Wireless Week: Android’s coming out party
It isn’t exactly big news since word had leaked out more than a week earlier, but T-Mobile USA has called a news conference in New York City for Sept. 23 to formally announce the first Android phone.
Google, the force behind Android and the Open Handset Alliance (OHA), has been showing the phone at public events. Most recently, it was at the Google Developer Day in London on Monday. The FCC certified the phone in mid-August and speculation has been flying since then about the launch plans.
The first Android phone, called the Dream in FCC filings, is made by HTC. The phone also apparently will go on sale Oct. 20, although T-Mobile USA hasn’t confirmed that date. The phone has a touchscreen, which apparently is larger than Apple’s iPhone, plus GPS and Wi-Fi, and it will use T-Mobile USA’s new 3G network.
Joel Espelien, strategy vice president for OHA member PacketVideo, told Forbes Magazine the Dream will process fun applications faster than any phone on the market because the operating system (OS) was built as a multitasking workhorse from the start. Other phone operating systems use older technology that slows them down, he said.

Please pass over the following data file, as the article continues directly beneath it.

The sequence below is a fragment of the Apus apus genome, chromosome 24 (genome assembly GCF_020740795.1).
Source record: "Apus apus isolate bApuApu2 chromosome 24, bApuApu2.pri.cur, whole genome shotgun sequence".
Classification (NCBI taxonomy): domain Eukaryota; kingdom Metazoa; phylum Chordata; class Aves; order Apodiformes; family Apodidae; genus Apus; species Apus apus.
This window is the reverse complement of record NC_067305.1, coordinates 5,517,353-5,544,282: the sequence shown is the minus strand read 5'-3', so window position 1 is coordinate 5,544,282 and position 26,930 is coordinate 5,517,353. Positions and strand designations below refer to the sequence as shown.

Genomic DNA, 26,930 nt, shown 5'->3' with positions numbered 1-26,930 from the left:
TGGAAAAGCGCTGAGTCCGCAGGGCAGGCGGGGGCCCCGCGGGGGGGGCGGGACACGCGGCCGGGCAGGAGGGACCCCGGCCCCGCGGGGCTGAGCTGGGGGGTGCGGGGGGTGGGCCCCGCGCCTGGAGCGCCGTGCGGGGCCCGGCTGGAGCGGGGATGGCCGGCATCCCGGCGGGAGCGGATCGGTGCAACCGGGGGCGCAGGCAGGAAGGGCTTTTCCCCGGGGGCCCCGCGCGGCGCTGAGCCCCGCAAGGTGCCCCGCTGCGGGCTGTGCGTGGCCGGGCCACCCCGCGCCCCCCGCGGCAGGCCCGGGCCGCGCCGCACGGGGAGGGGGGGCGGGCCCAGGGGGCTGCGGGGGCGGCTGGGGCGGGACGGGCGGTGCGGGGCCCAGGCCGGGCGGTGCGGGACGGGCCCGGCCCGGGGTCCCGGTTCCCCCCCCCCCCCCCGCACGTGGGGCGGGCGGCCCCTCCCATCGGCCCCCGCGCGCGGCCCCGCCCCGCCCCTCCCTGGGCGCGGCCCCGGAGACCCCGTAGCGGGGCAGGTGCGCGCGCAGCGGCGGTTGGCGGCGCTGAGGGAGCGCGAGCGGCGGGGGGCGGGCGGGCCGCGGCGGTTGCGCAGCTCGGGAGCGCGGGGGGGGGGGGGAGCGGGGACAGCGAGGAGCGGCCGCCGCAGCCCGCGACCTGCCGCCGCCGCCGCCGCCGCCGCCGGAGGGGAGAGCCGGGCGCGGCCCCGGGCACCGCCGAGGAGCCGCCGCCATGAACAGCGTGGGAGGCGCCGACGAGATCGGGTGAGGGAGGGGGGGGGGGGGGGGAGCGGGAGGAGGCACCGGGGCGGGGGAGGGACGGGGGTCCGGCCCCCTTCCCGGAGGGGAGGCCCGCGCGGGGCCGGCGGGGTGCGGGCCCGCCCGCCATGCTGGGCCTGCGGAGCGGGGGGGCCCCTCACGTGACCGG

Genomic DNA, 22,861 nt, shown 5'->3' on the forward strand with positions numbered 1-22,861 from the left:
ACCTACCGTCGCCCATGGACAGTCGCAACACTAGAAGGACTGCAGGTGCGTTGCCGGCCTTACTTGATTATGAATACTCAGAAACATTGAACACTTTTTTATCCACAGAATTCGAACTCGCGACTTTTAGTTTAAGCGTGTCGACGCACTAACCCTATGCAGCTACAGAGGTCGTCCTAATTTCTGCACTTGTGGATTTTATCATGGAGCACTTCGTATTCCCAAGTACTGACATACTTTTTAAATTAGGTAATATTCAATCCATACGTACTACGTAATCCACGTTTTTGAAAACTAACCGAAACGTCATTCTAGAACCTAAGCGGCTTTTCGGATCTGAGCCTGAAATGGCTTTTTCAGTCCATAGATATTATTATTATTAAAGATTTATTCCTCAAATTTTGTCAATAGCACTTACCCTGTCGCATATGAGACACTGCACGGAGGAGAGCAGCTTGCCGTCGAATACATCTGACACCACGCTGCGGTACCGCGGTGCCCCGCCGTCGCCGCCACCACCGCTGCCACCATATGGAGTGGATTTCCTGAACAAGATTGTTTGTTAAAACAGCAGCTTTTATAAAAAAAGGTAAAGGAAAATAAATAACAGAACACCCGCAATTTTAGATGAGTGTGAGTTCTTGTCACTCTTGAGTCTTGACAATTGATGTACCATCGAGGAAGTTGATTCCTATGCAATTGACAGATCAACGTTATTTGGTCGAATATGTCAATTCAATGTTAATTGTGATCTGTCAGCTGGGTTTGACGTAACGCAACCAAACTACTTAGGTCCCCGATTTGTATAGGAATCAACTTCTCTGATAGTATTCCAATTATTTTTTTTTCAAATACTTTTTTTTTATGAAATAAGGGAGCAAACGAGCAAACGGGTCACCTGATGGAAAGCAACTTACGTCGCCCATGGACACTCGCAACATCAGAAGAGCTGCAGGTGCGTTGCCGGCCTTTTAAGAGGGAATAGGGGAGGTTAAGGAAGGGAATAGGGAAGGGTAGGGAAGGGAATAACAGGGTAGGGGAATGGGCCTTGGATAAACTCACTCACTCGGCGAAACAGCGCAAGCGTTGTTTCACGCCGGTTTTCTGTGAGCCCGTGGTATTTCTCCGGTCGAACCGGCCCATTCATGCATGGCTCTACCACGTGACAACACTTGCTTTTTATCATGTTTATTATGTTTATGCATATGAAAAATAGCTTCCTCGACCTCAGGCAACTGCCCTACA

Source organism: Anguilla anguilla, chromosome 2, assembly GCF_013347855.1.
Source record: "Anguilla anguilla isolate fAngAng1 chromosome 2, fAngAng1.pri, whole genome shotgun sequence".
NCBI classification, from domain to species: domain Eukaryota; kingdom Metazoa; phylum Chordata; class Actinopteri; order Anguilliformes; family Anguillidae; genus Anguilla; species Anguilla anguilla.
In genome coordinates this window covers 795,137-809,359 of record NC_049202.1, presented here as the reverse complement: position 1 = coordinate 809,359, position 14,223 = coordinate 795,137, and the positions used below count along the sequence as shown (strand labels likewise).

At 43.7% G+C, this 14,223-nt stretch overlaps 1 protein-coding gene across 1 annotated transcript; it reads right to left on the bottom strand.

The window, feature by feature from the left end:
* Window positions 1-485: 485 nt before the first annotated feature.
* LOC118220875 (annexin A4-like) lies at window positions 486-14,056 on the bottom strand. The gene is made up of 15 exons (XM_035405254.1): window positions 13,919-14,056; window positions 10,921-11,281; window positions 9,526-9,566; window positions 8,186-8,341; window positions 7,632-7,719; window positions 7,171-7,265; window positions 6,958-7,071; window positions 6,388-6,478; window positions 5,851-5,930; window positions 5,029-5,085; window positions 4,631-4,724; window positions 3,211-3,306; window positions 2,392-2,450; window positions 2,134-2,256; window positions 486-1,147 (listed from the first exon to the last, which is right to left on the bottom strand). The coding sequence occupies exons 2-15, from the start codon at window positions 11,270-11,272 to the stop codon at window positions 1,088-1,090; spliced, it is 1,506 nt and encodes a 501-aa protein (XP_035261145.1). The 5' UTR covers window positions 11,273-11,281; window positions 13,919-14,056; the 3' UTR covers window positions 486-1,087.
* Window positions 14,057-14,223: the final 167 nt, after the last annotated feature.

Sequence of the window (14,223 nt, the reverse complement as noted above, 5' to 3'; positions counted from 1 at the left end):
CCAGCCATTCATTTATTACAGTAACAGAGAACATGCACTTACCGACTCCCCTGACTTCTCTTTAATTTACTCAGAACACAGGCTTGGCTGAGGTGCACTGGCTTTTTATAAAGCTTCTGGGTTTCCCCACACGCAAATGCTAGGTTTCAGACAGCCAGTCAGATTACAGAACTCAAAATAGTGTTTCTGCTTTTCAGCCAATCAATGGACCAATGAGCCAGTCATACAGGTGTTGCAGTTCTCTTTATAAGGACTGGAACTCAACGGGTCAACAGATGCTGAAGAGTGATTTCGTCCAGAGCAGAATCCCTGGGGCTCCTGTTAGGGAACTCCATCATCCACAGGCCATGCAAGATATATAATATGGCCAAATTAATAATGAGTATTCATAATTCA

OHA members include other handset manufacturers beside HTC, including Motorola, Samsung and LG, so more Android phones are in the pipeline. Sony Ericsson, although not an original member, also reportedly is looking at Android. If true, Nokia would be the only one of the top-five handset OEMs not using the OS.
Meanwhile, The Wall Street Journal reported that the first mobile phone to use Android will cost $199. That would match the price of Apple’s iPhone, sold by AT&T.
What has garnered so much attention for Android, besides being pushed by Google, is that the OS is being offered free of royalties. The members promise true openness to any developer, with a fully integrated mobile software stack that includes the OS, middleware, a user-friendly interface and applications.
Although some critics have said Android is late, the OHA and Google have only said that the first phones would arrive in the second half of 2008. Rich Miner, Google’s mobile platforms chief, told Wireless Week only that there would be “at least one” Android phone by the end of the year, and that there would be multiple handsets in 2009.
Miner said the first Android phone will be tightly integrated with some Google applications, but that future models may not be. Google does not want the phone known as the G-Phone, nor the applications, to be only Google, he said.
Miner said there have been more than one million downloads of the Android SDK since it was made available earlier this year.
Asked if Google’s new Chrome browser would be part of the handset, Miner would say only that Chrome and the Android browser both leverage the open-source WebKit browser.
Android will make location-based services easier to use than traditional phones, Miner said, because location will be integrated with other applications in the phone. One example is that the contact addresses in the phone can be mapped on the Android phone using Google Mobile Maps.
More Broadband Direct: